Here's why.

Over 1 in 4 flood insurance claims are filed by people who don't live in high-risk flood zones, according to FEMA. [2] And the National Flood Services estimates that just one inch of flood water can cause $25,000 in damage. [3]

Meanwhile, as many as half of all Americans are exposed to a potentially dangerous earthquake, and that number is likely higher in earthquake-prone states like California, Nevada, and Oregon, according to data from the U.S. Geological Survey. [4]

How much does dwelling coverage cost?

Dwelling coverage makes up the bulk of your home insurance policy since it covers the largest structure — your home — making it one of the most expensive coverages. In general, the more dwelling coverage you have, the higher your home insurance rates will be. 

Let’s take a look at the average cost of homeowners insurance in the U.S. based on different dwelling coverage limits, according to our analysis of 2022 rates from across the country.

Dwelling converge limitAverage annual cost
$100,000$946
$200,000$1,442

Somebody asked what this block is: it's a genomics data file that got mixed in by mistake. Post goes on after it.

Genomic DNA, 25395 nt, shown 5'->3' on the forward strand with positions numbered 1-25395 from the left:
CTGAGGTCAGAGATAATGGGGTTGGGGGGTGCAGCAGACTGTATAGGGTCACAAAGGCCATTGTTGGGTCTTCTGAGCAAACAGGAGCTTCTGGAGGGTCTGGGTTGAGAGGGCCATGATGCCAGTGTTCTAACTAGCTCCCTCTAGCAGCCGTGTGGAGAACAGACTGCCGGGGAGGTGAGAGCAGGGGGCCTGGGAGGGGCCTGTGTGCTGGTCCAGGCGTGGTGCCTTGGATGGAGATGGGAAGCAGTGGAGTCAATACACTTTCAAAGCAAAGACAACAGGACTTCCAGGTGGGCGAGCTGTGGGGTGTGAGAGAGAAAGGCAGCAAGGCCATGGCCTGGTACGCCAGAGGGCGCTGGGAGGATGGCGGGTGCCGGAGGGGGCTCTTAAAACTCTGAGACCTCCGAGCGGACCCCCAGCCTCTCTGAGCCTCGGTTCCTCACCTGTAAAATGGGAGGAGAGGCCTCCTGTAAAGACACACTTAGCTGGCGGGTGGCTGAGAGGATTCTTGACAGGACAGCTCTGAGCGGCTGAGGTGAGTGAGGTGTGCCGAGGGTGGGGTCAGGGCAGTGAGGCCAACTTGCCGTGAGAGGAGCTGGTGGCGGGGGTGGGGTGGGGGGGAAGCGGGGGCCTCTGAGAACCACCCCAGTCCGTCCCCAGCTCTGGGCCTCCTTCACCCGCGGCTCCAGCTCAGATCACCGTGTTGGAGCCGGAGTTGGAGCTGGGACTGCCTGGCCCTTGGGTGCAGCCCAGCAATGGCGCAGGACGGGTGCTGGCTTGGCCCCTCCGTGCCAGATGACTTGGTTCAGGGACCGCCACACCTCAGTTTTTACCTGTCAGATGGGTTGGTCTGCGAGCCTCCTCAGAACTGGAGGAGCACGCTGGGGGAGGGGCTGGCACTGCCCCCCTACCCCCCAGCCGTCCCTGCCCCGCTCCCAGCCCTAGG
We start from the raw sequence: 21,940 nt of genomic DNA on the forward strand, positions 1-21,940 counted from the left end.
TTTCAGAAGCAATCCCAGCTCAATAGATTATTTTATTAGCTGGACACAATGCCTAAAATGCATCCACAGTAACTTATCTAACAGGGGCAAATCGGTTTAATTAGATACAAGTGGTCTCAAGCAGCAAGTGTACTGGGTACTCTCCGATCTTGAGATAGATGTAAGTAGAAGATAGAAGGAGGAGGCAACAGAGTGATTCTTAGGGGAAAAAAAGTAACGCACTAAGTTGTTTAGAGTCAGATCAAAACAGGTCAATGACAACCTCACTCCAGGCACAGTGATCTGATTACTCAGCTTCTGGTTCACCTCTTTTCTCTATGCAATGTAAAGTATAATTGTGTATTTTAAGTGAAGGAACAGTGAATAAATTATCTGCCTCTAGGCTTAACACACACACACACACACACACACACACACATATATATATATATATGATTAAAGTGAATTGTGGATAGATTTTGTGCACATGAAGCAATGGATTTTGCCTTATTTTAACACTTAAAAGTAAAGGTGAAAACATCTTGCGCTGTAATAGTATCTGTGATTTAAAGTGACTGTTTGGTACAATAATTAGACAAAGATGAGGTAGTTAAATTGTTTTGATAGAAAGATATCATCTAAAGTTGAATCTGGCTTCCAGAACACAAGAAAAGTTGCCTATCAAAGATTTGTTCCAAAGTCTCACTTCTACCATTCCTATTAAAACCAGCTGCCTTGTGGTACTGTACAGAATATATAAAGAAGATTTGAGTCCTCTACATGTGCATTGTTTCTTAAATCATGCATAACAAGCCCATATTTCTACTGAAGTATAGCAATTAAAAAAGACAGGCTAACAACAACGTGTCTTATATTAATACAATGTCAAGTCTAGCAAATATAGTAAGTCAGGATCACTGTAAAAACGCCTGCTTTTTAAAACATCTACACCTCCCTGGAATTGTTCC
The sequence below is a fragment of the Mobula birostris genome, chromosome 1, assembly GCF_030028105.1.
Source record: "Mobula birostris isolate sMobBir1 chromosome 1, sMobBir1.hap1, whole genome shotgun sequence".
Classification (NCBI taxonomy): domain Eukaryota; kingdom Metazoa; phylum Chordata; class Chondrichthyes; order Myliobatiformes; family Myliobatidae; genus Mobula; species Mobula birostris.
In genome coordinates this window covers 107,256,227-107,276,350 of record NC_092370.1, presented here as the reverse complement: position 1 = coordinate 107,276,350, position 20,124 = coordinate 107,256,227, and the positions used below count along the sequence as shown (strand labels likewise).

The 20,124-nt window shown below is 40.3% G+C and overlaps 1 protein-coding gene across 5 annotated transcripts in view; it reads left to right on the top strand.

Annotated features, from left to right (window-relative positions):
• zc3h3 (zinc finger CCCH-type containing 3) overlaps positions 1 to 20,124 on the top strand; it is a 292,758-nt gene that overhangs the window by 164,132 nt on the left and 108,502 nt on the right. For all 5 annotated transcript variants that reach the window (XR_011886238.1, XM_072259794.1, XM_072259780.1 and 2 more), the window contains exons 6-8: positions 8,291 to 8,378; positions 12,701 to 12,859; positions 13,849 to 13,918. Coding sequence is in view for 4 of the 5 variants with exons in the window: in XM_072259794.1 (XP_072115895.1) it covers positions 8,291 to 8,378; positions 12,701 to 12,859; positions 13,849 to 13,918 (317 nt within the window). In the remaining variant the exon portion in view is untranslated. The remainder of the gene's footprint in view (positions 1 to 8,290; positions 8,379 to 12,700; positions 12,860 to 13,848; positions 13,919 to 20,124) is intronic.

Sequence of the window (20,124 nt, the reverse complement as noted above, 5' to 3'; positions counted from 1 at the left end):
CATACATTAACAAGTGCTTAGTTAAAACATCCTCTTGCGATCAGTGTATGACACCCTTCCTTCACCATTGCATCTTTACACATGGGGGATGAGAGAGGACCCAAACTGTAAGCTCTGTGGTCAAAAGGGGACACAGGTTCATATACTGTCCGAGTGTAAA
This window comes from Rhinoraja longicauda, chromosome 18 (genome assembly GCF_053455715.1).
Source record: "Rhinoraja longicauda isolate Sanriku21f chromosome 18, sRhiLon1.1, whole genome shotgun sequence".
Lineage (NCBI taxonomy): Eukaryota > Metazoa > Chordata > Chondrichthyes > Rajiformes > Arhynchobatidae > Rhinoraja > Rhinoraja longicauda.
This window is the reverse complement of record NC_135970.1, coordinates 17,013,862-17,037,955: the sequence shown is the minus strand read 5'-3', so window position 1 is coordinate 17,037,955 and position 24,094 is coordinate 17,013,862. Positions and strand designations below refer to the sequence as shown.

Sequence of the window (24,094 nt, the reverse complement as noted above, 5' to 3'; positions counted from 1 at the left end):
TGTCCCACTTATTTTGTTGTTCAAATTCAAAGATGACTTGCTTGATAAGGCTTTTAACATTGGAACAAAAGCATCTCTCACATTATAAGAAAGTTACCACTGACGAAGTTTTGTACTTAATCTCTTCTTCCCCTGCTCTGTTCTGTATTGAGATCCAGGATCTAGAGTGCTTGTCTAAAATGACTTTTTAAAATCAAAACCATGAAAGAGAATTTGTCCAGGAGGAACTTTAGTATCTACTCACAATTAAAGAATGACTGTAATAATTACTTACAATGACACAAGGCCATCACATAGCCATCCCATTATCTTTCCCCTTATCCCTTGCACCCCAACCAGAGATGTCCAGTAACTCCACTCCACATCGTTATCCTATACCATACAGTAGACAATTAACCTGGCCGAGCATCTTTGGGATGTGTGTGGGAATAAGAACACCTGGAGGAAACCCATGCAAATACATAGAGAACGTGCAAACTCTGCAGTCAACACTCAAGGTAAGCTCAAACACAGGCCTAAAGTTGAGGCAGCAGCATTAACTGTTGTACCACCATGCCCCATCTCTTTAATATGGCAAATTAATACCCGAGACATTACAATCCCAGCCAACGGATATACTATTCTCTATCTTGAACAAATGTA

$300,000$1,899
$400,000$2,481
$500,000$3,066

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How much dwelling coverage do I need?

How much dwelling coverage you need depends on the replacement cost of your home — or how much it would cost to rebuild it at today’s construction and labor prices. 

It should not be based on your home’s market value, which is how much buyers are willing to pay for it on the real estate market.

Let’s take a look at an example.

Say there was a bidding war on the home you just purchased due to the hot real estate market. While the rebuild cost of the home is only $300,000 — you ended up paying $450,000 to beat out other potential buyers.

You would still only need $300,000 in dwelling coverage to fully protect your home — even though you paid $150,000 more when you bought it. 

What factors affect the replacement cost of my home?

The replacement cost of your home depends on multiple factors, including:

  • The cost of construction and labor in your area

  • Your home’s square footage

  • Age of your home

  • Number of rooms

  • Architectural style

  • Number of stories

  • Recent renovations

  • Special features in your home

You can use our replacement cost estimator to help you calculate how much coverage you need. But we’ll also show you a quick way to guesstimate it below.